Anita Hunt (facing the camera), a family friend of Travis Clinton Hittson, hugs Travis’ mother, Pat Hittson, just after he was executed Wednesday night, Feb. 17, 2016, at the Georgia Diagnostic and Classification Prison in Jackson. Pat Hittson witnessed her son’s death. (Ben Gray / bgray@ajc.com)
Photo: Ben Gray
Photo: Ben Gray

The scoop on Thursday, Feb. 18: 5 things to know this morning

Former navy sailor Travis Clinton Hittson, 45, was put to death by lethal injection Wednesday night at the Georgia Disgnostic and Classification Prison, 24  years after he and a chief petty officer murdered their shipmate and dismembered the body. When the warden asked him in the execution chamber whether he had anything more to say, Hittson responded, "No, sir, I'm all right." Less than five minutes after the warden left the room, signaling the beginning of the execution process, there was no apparent movement of Hittson's chest. Time of death was 8:14 p.m. His mother was one of the witnesses. Read more. 

2. 'Select Fulton' to help market county for business. 

Commissioners chose "Select Fulton: Your Atlanta Connection" as they tentative name of a new county-wide economic development arm. They took the Carl Vinson Institute of Government's advice, using Atlanta's name in their economic development efforts to help bring more business across the county. In addition to being an economic development clearinghouse, the new venture will do countywide site and workforce research and will focus on redevelopment opportunities. It will continue to try to bring companies to unincorporated South Fulton. Read more.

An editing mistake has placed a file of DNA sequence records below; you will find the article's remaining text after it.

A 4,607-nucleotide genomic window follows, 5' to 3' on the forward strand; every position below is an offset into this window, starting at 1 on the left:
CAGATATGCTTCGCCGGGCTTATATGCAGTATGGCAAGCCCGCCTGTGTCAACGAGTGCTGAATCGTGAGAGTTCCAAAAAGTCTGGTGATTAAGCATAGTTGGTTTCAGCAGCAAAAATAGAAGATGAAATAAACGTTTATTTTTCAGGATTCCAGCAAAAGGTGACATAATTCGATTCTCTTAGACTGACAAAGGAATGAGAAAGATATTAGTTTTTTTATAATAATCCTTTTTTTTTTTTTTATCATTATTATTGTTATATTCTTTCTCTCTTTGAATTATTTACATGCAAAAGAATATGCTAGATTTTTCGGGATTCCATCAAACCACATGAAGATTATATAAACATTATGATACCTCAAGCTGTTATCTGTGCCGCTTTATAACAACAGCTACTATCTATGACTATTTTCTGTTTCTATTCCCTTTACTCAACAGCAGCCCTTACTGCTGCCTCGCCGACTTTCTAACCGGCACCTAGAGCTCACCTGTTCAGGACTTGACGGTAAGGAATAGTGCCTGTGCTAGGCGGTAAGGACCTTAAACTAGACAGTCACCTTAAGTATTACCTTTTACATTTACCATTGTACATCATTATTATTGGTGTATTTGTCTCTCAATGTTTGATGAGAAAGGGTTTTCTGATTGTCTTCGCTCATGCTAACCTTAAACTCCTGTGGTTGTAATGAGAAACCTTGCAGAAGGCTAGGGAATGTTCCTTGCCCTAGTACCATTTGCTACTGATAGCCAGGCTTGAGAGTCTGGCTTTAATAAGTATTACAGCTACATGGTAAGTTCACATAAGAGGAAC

3. Atlanta Charter school considers closure after alleged theft. 

Financial mismanagement and the alleged theft of more than $600,000 from an Atlanta charter school threw the school into a financial pit too deep to scale, school officials say. At a board meeting Thursday, the board of Latin Academy will consider closing the southwest Atlanta charter school at the end of this school year.  The closure would leave hundreds of students looking for new schools and staff members searching for new jobs. But the school had problems beyond financial solvency, and was put on probation this fall by both Atlanta Public Schools and the state Department of Education. Read more. 

4. Georgia's defense interests see gains and losses in Obama budget. 

With one of the largest defense footprints in the country, Georgia has a lot of interests in the nearly $583 billion Pentagon budget blueprint President Barack Obama sent to Capitol Hill last week. Members of Georgia’s congressional delegation in Congress cheered the decision to extend the lifetime of the A-10 Warthog and the money included for the Cyber Comment center at Fort Gordon, but they expressed concern about the funding levels for JSTARS, an aging radar system. Click here to see how Georgia's other defense intersts fared in Obama's proposal: Read more. 

5. Ga. governor signs midyear budget with $1.1 billion in new spending. 

The Georgia Senate gave final passage Wednesday to a midyear budget, adding $1 billion in new state spending — most of it for k-12 schools and road construction. Midyear budgets are designed to fill in gaps in annual spending plans approved by lawmakers. This one will send about $110 million to public school districts to help pay the costs associated with the rising number of students. Read more. 

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